Call for Bids 2008

NS11-1 Parcel Prospectivity

Potential Traps

Three seismic profiles across  Jurassic to Cretaceous folds in the landward parts of the ASM province in the eastern study area (see Deptuck, 2008).

Parcel 1 straddles the Slope Detachment(SD), Allochthonous Salt and Minibasin (ASM) and Outer East Coast Magnetic Anomaly (ECMA) provinces while Parcels 2 and 5 straddle the ASM and Outer ECMA provinces. Parcels 3 and 4 lie almost exclusively above the ASM province, while Parcels 6, 7, and 8 straddle the SD and ASM provinces. The northern part of Parcel 7 also extends onto the LP province (Figure 1b).

All eight NS11-1 parcels are located, at least in part, above the allochthonous salt and minibasin (ASM) province on the western Scotian Slope. Most potential hydrocarbon traps here are associated in some way with structures produced by or adjacent to allochthonous salt bodies (diapirs, walls or tongues). Multiple potential drilling targets are present in Cenozoic to Jurassic age strata that can generally be grouped into four categories:

a) Turtle structure in the ASM province (Parcel 3); b) Unique late turtle structure (yellow) perched above a minibasin (Parcel 4); c) Inverted minibasin near the transition of the SD and ASM provinces (Parcel 1) formed as shortening accommodated up-slope gravity gliding.

a) Structures above salt diapirs: Numerous four-way dip closures are present above salt diapirs in the ASM province. They are commonly associated with younger periods of contraction that squeezed salt stocks and folded overlying Cenozoic strata. Some structures show strong evidence for direct hydrocarbon indicators (DHIs) like flat spots, anomalously high amplitude seismic reflections, and gas chimneys.  Strong amplitude variations are also present across some fault planes that offset diapir crests.

b) Structures on salt flanks and below small salt overhangs: Numerous potential three-way closures against salt flanks or below small salt overhangs are present within minibasins of the ASM province (e.g. right side of Figure 17b; left side of Figure 20b). Some cover areas greater than 25 km2 while most are smaller but could have three-way closure at multiple Cretaceous through Cenozoic stratigraphic levels.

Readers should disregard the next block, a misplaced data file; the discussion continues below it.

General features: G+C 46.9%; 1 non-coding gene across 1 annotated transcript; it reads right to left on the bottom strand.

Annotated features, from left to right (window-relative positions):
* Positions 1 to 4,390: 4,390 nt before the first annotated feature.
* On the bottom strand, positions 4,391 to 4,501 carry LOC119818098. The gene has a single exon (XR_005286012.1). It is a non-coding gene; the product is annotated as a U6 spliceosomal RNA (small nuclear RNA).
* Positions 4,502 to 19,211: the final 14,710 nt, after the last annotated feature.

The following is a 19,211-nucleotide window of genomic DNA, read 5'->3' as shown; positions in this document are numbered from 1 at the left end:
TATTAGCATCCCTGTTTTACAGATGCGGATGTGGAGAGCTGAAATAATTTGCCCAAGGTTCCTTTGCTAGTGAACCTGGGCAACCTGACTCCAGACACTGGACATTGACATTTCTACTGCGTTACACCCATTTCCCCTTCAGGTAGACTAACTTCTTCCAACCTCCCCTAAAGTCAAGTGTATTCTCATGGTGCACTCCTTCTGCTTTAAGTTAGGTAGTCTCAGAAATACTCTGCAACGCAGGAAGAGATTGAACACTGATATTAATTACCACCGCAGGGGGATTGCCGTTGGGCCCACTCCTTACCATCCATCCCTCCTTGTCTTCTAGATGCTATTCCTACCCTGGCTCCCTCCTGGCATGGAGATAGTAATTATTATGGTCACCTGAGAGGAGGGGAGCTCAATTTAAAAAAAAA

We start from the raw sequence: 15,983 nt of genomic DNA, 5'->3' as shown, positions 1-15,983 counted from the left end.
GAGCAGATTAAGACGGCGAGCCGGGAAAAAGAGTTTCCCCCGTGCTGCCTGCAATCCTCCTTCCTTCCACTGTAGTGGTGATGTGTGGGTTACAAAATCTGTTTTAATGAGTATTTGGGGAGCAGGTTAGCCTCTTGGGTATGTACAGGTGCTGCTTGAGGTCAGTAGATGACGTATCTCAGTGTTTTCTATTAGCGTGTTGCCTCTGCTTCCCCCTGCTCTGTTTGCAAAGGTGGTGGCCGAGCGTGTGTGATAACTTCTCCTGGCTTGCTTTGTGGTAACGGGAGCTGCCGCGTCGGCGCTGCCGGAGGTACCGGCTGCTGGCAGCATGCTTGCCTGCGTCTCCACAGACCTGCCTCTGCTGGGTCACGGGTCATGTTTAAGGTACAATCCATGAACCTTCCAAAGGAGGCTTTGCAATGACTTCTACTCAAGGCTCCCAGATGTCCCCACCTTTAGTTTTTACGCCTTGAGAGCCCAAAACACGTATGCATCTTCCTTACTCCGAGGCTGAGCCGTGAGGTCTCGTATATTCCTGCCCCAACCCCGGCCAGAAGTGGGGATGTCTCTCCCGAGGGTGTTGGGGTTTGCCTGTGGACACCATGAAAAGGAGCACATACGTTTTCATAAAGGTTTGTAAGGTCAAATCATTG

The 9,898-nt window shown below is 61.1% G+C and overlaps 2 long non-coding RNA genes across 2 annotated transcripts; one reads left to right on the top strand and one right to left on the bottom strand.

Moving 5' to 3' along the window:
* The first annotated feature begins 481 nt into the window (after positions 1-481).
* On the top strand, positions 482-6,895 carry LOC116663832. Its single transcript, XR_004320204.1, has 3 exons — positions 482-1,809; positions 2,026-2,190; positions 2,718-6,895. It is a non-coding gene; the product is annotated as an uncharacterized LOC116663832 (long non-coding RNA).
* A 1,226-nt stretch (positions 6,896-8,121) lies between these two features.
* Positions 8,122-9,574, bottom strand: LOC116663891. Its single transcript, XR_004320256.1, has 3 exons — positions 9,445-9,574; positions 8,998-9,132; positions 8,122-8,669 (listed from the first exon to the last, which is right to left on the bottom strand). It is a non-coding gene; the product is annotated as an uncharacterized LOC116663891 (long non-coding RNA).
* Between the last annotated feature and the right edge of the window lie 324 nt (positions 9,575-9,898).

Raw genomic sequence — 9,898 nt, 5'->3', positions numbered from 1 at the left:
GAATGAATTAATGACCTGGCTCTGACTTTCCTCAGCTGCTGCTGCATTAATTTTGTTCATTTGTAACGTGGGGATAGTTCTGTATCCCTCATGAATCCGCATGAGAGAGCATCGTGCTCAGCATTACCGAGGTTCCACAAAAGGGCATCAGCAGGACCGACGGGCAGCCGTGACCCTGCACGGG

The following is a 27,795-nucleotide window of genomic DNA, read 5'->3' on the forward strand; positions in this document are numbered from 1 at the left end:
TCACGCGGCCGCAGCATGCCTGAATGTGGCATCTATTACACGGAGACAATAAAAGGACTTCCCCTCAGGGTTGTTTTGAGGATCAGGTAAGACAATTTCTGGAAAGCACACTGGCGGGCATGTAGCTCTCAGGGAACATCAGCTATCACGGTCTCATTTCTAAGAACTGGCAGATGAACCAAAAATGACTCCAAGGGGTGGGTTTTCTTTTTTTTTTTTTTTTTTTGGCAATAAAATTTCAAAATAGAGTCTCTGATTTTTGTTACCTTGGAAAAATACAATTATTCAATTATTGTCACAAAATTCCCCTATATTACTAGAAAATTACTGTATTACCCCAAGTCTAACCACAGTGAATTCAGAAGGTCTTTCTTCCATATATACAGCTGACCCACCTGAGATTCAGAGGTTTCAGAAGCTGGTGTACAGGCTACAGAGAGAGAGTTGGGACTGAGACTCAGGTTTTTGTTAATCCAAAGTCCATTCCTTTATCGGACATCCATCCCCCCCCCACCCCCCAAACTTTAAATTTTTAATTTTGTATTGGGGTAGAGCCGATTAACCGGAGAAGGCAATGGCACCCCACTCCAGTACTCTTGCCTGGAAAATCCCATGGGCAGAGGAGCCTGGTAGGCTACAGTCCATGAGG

c) Structures between salt bodies associated with welded turtles: Structures associated with passive loading and turtle formation have been identified in several parcels. Some of these structures have four-way dip closure areas upwards of 30 km2 (e.g. Figure 20a). A unique turtle structure is found in Parcel 4 (Figure 20b) that may have formed after salt tongues from adjacent feeders covered (or partially covered) the underlying minibasin and was later reactivated during deposition of the yellow unit. It is not known why the flanks of the underlying minibasin did not deflate to form a deeper turtle, but it could indicate that salt below the deeper minibasin still has not welded out.

d) Structures between salt bodies associated with contraction: Numerous structures associated with shortening down-slope from the SD province have been identified in the NS11-1 parcels. In some cases, the entire fill of a minibasin has been inverted, producing structures that can be mistaken for turtles, particularly on profiles oblique to the shortening direction. In Figure 20c, a thrust fault has developed in the basin centre. This configuration probably requires local welding out of the autochthonous salt layer above an angular basement block that then acts as a local buttress. Numerous other contractional structures are recognized in the landward parts of the ASM province, including thrust propagation folds, salt cored detachment folds, and reverse faults (Figure 17).

Parts of Parcels 1, 6, 7, and 8 are also located over the slope detachment (SD) province. A number of potential structural and stratigraphic traps are possible here. Most structures are associated with rotation of rafts above the autochthonous salt layer, in some cases influenced by the rugose faulted geometry of the rocks that underlie the salt. The raised edges of Jurassic rafts form angular discordances that are draped by Cretaceous strata. Such structures could form unconformity traps.

Potential stratigraphic traps include Cenozoic turbidites that onlap the steep slope in the SD province or accumulated above a step on the gradient profile (constructed during aggradation of Neogene contourites; see Campbell and Deptuck, In Press). Some of these onlap traps are associated with strong amplitude anomalies that could be DHIs.

Finally, the landward part of Parcel 7 extends onto the carbonate bank (LP province), where the bank is underlain by the autochthonous salt basin (near Albatross B-13; Figure 1b). Here, the presence of salt, coupled with the proximity of the margin hinge zone, causes a large 1.2 sec (twt) thick section of the carbonate bank to detach and rotate, forming a large potential trap near the mouth of the Mohican Graben Complex. 

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